Animal Nutrition Views
Ioannis Mavromichalis, Ph.D., gives his views on poultry, pig and dairy nutrition based on his experience as a nutrition consultant with clients around the world.
Overweight sows run into several challenges
The most common observation on many farms I have visited in Europe is that gestating sows tend to be overweight. This means their feed allowance is overly generous, often creating really fat animals. This happens because of the assumption that a well-fed sow will produce a heavy litter and she will then continue milking well. This is far from any truth as my experiences from visiting farms in the U.S. have convinced me very strongly.
First, a fat gestating sow wastes feed. It is very inefficient to convert feed energy to body lipids and then to milk energy (about 50% overall efficiency). Instead, it is more economical (energetically) for the lactating sow to use energy from the feed to make milk (about 80% efficiency).
In addition, an overweight sow often has difficulty giving birth, especially when she gives birth to very large litters. This often results in prolonged intervals between each piglet and several pigs that would normally be born alive end up stillborn due to lack of oxygen during the birth process.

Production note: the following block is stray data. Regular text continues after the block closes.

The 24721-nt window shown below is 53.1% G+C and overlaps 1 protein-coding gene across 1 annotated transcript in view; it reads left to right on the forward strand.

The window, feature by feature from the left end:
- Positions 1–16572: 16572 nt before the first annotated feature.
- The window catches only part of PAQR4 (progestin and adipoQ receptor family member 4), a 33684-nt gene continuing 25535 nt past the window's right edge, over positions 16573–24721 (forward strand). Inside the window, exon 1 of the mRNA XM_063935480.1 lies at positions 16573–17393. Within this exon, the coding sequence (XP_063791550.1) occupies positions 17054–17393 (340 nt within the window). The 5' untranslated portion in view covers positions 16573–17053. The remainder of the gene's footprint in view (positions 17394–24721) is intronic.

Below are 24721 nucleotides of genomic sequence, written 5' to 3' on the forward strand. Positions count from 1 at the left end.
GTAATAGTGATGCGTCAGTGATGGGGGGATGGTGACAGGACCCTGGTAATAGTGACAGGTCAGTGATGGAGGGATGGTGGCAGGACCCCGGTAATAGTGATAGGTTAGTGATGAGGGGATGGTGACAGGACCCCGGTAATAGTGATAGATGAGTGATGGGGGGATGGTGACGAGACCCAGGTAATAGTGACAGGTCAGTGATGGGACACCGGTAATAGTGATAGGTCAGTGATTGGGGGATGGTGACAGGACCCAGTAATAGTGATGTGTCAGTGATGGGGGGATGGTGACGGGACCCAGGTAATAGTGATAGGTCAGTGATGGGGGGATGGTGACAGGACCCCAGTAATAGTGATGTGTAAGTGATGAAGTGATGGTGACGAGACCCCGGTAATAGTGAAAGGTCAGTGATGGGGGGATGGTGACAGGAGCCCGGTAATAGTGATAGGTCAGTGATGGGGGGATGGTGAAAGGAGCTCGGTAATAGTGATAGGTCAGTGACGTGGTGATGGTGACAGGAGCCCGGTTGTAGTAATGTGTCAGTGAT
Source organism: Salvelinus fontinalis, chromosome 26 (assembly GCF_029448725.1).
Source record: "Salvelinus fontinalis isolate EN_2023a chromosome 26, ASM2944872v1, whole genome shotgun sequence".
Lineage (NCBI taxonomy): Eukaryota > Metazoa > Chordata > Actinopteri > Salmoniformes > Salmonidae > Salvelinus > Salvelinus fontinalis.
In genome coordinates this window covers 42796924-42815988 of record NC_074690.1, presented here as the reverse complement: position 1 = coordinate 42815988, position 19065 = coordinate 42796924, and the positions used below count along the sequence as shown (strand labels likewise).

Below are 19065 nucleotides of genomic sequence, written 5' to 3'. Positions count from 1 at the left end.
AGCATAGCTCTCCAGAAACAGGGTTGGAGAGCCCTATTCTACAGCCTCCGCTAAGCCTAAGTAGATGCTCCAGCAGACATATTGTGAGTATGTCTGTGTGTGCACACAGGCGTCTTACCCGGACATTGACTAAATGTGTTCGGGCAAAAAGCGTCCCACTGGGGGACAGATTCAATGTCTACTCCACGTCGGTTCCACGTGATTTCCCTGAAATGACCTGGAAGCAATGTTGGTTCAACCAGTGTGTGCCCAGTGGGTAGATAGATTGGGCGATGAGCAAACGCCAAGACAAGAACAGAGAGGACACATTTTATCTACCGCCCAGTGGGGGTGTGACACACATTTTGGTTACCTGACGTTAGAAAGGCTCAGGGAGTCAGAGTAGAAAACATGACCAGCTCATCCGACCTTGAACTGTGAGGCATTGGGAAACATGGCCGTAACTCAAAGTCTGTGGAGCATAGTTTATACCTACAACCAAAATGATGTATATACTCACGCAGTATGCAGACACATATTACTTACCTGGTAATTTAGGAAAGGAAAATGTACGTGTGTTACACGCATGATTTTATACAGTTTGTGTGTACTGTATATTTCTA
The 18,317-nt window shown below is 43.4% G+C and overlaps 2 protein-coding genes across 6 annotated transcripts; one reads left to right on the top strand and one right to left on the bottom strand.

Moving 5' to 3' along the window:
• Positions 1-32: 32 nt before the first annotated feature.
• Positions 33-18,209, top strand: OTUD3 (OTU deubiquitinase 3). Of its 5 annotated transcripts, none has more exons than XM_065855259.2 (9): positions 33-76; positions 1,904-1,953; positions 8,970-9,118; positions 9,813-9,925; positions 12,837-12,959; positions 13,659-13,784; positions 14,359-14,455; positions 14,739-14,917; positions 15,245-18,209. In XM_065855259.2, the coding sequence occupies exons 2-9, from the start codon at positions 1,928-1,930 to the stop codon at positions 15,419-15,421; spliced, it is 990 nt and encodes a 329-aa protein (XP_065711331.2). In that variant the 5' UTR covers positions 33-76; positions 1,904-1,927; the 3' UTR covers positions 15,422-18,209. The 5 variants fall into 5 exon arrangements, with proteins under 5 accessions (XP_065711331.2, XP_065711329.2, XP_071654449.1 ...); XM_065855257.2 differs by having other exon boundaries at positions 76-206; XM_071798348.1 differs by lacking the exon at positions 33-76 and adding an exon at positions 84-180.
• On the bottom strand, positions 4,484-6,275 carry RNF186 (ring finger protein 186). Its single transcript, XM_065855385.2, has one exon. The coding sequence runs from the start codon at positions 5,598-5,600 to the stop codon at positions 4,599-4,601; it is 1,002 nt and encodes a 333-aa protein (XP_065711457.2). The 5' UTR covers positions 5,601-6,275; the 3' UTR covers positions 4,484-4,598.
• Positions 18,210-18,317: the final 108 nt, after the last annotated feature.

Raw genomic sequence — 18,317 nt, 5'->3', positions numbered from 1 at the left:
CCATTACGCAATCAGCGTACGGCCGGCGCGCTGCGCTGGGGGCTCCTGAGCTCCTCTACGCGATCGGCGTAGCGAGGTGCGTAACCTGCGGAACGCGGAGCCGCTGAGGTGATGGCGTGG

Finally, a sow entering lactation with excessive body fat always has reduced appetite and produces milk at the expense of her body fat reserves. This often leads to emaciated sows at weaning. As a result, milk yield is diminished and such sows take longer to come into heat and their subsequent litters are usually small.
Thus, it is very important to keep sows in a fit condition (always accounting for breed/hybrid genetic line). On a scale of 1 (emaciated) to 5 (very fat), gestating sows should be kept at a body condition around 3, which is the average. This is best achieved using a visual score card. A backfat scan measurement can also be used but this requires adaptation to each genetic material as overall size is not similar among different breeds.